Tags: dead | bald eagles | maryland | farm | banned | pesticide

13 Bald Eagles Dead at Maryland Farm Ingested Banned Pesticide

13 Bald Eagles Dead at Maryland Farm Ingested Banned Pesticide

(David Burke/Dreamstime)

By    |   Friday, 22 June 2018 07:26 AM

Of 13 bald eagles found dead at a Maryland farm in February 2016, six of their deaths were confirmed due to carbofuran, an insecticide/pesticide that had been banned by the Environmental Protection Agency. The others had at least ingested the poison.

WNAV-AM radio reported the 13 bald eagles were found on and near a farm in Federalsburg. The U.S. Fish and Wildlife Service investigated the incident after the Maryland Natural Resources Police initially responded.

The New York Times reported the six-month investigation confirming the presence of the reportedly highly toxic banned pesticide was just disclosed this month, and that no arrests were ever made and investigators have closed the case.

"It definitely was a human cause," Catherine Hibbard, a wildlife service spokeswoman told the Times. "This is not a natural cause of death here. It probably wasn't intentional to kill the eagles, but there was some target for the pesticide."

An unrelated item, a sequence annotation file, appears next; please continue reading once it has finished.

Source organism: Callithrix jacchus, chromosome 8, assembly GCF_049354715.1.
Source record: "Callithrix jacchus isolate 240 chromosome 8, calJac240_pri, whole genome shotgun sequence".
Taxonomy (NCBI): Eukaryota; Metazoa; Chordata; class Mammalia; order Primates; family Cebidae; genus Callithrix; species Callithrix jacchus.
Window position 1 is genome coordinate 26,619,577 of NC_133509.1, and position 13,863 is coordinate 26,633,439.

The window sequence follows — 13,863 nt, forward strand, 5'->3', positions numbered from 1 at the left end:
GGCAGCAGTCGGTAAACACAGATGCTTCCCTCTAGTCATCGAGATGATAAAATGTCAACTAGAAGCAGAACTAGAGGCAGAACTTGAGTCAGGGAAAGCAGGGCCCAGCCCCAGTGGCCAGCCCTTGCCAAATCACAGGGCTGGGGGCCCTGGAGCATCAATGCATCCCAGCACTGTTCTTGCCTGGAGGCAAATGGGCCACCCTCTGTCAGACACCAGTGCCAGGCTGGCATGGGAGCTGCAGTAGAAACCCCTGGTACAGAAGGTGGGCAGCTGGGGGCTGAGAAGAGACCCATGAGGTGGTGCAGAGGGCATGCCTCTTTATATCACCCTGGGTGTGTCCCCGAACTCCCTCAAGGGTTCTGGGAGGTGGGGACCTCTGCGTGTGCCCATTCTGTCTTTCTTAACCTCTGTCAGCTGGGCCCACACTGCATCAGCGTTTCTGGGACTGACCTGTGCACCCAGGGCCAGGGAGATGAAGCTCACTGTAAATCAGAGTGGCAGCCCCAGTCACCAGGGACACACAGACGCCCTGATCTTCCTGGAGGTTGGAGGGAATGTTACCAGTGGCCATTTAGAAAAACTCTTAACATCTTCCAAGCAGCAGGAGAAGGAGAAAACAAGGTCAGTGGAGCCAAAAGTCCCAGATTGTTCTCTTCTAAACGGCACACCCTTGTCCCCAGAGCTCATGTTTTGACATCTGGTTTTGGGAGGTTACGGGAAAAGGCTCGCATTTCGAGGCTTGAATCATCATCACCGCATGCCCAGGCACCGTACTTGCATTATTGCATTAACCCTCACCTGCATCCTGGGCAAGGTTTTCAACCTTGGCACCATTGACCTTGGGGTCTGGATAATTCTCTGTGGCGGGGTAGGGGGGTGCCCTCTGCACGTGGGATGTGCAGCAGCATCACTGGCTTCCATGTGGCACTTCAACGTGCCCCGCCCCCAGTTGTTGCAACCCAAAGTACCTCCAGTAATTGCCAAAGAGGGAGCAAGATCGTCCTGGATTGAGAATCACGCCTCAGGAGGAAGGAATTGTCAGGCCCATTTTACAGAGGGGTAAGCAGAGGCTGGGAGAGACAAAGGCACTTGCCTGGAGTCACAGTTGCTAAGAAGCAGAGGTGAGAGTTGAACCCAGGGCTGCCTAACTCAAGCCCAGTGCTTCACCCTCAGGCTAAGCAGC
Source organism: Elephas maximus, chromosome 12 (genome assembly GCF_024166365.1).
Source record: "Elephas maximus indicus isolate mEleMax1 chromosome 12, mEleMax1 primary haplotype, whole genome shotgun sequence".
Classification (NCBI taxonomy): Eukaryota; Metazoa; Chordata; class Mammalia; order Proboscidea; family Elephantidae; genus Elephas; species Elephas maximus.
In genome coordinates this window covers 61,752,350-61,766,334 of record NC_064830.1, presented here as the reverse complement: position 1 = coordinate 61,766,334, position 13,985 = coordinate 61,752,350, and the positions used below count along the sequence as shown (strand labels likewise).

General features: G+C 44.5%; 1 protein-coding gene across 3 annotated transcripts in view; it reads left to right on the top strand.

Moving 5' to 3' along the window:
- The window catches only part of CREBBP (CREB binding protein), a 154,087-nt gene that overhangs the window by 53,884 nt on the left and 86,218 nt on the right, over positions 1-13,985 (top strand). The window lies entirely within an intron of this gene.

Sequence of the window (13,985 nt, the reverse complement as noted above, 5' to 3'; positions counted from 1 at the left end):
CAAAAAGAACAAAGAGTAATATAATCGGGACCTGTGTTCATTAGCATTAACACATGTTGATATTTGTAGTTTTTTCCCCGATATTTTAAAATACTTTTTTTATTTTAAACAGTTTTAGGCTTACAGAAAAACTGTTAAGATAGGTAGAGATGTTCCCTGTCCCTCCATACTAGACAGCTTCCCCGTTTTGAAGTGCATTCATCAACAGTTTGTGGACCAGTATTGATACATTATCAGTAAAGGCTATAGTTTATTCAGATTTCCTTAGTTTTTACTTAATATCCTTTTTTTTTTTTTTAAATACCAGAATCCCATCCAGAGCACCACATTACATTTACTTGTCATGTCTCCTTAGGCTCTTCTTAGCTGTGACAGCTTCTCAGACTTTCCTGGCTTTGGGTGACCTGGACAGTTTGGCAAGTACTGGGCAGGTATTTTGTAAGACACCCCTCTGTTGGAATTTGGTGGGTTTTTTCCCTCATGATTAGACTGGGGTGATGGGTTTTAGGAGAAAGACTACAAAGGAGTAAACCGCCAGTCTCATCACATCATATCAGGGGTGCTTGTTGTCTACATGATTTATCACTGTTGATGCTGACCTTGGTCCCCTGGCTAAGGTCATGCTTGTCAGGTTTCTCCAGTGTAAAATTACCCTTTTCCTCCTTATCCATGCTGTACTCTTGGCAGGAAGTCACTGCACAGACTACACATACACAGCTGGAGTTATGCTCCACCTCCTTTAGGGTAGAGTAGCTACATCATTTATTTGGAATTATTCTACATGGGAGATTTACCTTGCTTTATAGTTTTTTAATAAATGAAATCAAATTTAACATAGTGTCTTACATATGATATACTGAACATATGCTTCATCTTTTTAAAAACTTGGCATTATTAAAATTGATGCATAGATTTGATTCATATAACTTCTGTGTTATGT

According the Fish and Wildlife Service report, carbofuran was detected in the stomach and/or crop contents of all birds along with a raccoon in the area that was tested, WNAV-AM said.

In September of 2016, Neil Mendelsohn, assistant regional special agent in charge for Fish and Wildlife Service, said then that a suspect had not been identified.

"Although we conducted a very thorough investigation into the Maryland eagle poisonings, we are intending to close the case in the near future due to a lack of evidence linking anyone to the crime," he said then, according to WNAV-AM.

The EPA banned carbofuran on food crops in 2009, although a phase-out began in the 1990s following years of review. The U.S. Supreme Court upheld the EPA's decision in 2011.

The Times said bald eagles were removed from the federal list of threatened and endangered species in 2007, but they are still protected by the Migratory Bird Treaty Act and the Bald and Golden Eagle Protection Act.

Felony convictions under the act could lead to up to two years in prison and a fine up to $250,000.

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Of 13 bald eagles found dead at a Maryland farm in February 2016, six of their deaths were confirmed due to carbofuran, an insecticide/pesticide that had been banned by the Environmental Protection Agency. The others had at least ingested the poison.
dead, bald eagles, maryland, farm, banned, pesticide
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2018-26-22
Friday, 22 June 2018 07:26 AM
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